OPTrust is positioning itself to improve its funded status if there is any rise in interest rates. The pension fund, which manages C$20 billion ($15.5 billion) in assets for 92,000 former and current public-service employees in the Canadian province of Ontario, is poised to buy bonds as soon as yields start to improve, says Hugh O’Reilly, president and chief executive of the fund.
“We measure our success on our funded status and an uptick in interest rates could be very beneficial for us,” O’Reilly says. “If yields improve, we will be a significant participant in the bond market in terms of purchases, because this would have the most positive impact for our members over the long term.We manage our liquidity carefully for times like this.”
OPTrust runs a member-driven investment strategy, which, like the better-known liability driven investment (LDI), is driven by the cash flows needed to fund future liabilities.
Last year, OPTrust renamed its annual report the Funded Status Report, reflecting the pension fund’s prioritising of its fully funded status over all other measures. But returns have been just as healthy as the funded status. In 2017, OPTrust achieved a 9.5 per cent net return.
Manoeuvring for a rise in interest rates isn’t the only way O’Reilly is preparing OPTrust for a changing economic climate. Since 2015, the fund has steadily scaled back its equity allocation, which combines with private equity to account for 18 per cent of assets under management.
“In terms of the three big risks – equity, inflation and interest rates – it is easiest to control equity risk,” he says.
Equity was the fund’s best-performing allocation last year, benefiting particularly from an overweight position in emerging markets. The scale back has been matched by OPTrust’s increasing prioritisation of an alternative risk premia allocation in which strategies are diversified and implemented both internally and by a handful of external hedge fund managers.
O’Reilly notes that finding truly diversified strategies is “harder than it looks” but using both internal and external expertise helps meet the challenge.
“Our absolute return strategies and alternative risk premium strategies are among our fundamental sources of diversification,” he adds.
Mindful that it is challenging to ensure adequate reward for risk in today’s market, he is also careful “not to put money out the door” unless the opportunities are there and to avoid “trophy assets”, where the competition to invest is fiercer.
“Every financial crisis has the same causes,” O’Reilly argues. “Investors get over-exuberant and overly confident and don’t get rewarded for the risk they take. We have found pockets of value and opportunities by having diverse strategies and being disciplined.”
Saving on costs has become another priority. OPTrust has internally managed its alternatives allocations to real estate, private equity and infrastructure since 2005, via its private markets group.
Last year, the fund added public-market allocations in bonds, foreign exchange and derivatives to its in-house capabilities, so that, today, about 70 per cent of assets are run in-house, by teams in London, Toronto and Sydney.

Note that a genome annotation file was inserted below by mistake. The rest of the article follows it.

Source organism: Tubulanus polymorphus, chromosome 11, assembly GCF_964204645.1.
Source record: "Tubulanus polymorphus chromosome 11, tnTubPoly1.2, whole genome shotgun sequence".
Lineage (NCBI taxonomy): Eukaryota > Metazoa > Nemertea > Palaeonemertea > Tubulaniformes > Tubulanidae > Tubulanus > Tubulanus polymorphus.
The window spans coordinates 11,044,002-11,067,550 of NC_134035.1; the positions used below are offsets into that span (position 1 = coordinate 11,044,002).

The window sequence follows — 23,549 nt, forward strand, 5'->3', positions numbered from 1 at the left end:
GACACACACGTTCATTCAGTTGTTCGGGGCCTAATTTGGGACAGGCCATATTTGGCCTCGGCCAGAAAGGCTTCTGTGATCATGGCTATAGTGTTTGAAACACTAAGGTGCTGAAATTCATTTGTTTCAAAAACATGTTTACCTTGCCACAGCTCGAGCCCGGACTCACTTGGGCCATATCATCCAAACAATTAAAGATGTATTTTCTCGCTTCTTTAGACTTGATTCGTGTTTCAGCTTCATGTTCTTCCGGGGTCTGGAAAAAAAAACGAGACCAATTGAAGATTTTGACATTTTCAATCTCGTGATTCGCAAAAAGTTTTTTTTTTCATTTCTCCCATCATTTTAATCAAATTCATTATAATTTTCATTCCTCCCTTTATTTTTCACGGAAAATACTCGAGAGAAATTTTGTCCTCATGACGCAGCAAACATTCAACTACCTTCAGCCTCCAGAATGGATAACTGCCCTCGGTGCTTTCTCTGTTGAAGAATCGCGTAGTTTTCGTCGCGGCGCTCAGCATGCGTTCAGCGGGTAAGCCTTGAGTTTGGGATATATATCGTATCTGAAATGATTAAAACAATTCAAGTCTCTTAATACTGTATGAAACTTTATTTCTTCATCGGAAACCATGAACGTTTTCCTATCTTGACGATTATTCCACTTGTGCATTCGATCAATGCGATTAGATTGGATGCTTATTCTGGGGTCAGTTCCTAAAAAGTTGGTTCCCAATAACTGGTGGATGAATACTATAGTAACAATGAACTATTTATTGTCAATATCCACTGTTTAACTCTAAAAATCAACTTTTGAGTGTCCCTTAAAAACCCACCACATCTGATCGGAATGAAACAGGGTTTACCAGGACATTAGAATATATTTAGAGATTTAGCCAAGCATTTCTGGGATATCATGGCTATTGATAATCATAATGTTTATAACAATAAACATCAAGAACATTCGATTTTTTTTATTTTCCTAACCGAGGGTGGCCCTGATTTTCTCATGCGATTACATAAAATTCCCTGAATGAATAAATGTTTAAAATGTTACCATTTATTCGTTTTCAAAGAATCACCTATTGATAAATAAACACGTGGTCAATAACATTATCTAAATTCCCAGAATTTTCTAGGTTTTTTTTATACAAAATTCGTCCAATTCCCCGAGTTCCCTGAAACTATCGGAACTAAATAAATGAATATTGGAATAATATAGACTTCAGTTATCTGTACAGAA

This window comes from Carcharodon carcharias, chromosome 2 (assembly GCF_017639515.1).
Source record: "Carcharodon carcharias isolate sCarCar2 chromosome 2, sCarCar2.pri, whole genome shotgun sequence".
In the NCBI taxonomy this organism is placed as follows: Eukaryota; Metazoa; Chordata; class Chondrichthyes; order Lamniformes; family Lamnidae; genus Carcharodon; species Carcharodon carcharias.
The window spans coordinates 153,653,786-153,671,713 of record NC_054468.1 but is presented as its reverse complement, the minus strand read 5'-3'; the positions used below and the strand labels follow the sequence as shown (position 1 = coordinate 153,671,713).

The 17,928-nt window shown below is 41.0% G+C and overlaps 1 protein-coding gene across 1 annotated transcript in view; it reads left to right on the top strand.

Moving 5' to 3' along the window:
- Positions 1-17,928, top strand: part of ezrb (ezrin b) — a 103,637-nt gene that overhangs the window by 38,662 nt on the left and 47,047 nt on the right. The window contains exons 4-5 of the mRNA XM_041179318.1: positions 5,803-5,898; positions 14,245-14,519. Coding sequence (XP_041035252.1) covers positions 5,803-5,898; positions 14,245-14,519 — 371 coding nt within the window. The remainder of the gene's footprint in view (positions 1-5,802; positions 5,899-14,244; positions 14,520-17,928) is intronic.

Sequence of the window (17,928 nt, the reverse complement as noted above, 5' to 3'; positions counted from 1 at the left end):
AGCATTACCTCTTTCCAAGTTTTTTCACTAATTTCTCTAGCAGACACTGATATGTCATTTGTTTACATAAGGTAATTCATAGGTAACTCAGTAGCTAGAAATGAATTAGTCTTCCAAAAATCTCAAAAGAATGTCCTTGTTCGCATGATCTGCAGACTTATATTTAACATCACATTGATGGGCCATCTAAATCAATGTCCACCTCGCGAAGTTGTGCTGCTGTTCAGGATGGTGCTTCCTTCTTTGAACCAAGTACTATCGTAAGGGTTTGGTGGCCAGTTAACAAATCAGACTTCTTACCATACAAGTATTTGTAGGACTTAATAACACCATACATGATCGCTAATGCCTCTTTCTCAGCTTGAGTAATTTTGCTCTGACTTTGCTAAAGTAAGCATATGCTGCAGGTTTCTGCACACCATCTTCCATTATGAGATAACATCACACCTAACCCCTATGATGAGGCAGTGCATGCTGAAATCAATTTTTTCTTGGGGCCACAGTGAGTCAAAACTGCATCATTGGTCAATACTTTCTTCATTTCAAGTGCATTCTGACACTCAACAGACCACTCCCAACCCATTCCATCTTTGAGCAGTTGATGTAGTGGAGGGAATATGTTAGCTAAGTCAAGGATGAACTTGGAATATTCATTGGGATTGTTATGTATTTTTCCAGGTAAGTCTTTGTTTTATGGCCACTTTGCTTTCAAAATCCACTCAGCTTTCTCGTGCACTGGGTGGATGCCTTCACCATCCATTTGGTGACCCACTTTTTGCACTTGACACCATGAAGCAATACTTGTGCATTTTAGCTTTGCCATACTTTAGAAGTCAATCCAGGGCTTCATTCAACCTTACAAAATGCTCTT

It’s one of the reasons costs are so low, at just 35 basis points, split between the investment portfolio (24 basis points) and benefits and administration (11 basis points). The fund’s beefed up internal management capabilities have also made it more nimble and sped up the time between decision-making and execution, O’Reilly says. Witness last October, when OPTrust bought a put on the S&P 500 to protect it from downside risk.
“We talked about it for a couple of days and implemented the strategy in a few hours,” O’Reilly says. “If we’d been with an external manager, it would have been harder to do.”
By the end of last year, OPTrust’s new trading desk had completed more than 2850 trades.
Relationships with innovative managers worth the cost
The pension fund’s focus on fees, and the resulting reduction in its manager headcount, are balanced by the importance O’Reilly attaches to manager relationships. If the strategic relationship is right, the fees are worth it, he says.
“I know the emphasis is always on costs, but we want strategic relationships with managers and if we can have this kind of relationship in place, then the value proposition ends up justifying the fees we pay,” he says.
He seeks managers able to offer exposure to new and different strategies and investment approaches that suit the fund’s specific goals, rather than off-the-shelf products. He also wants intellectual cross-fertilisation.
“We want strategic relationships that will suit our investment goals and focus on our fundamental role in enhancing the funded status of the plan,” he says.
He also seeks an honesty in his manager relationships, acknowledging that this involves a certain amount of courage but insisting that it’s also an important reflection of OPTrust’s own internal culture.
“I want our managers to be courageous enough to tell us what we could be doing better,” O’Reilly says. “By the same token, we have to have the courage, and be confident enough, to listen and hear the message.”
Last April, OPTrust extended its defined benefit (DB) offering to a raft of new Ontario employers.
“We are in talks with a number of organisations from across the Ontario charitable, not-for-profit, and broader public sectors,” says O’Reilly, who promotes DB pensions globally as the best provider of retirement security. Bringing new employers into the DB offering will help the plan navigate the effects of the ongoing maturation of its client base.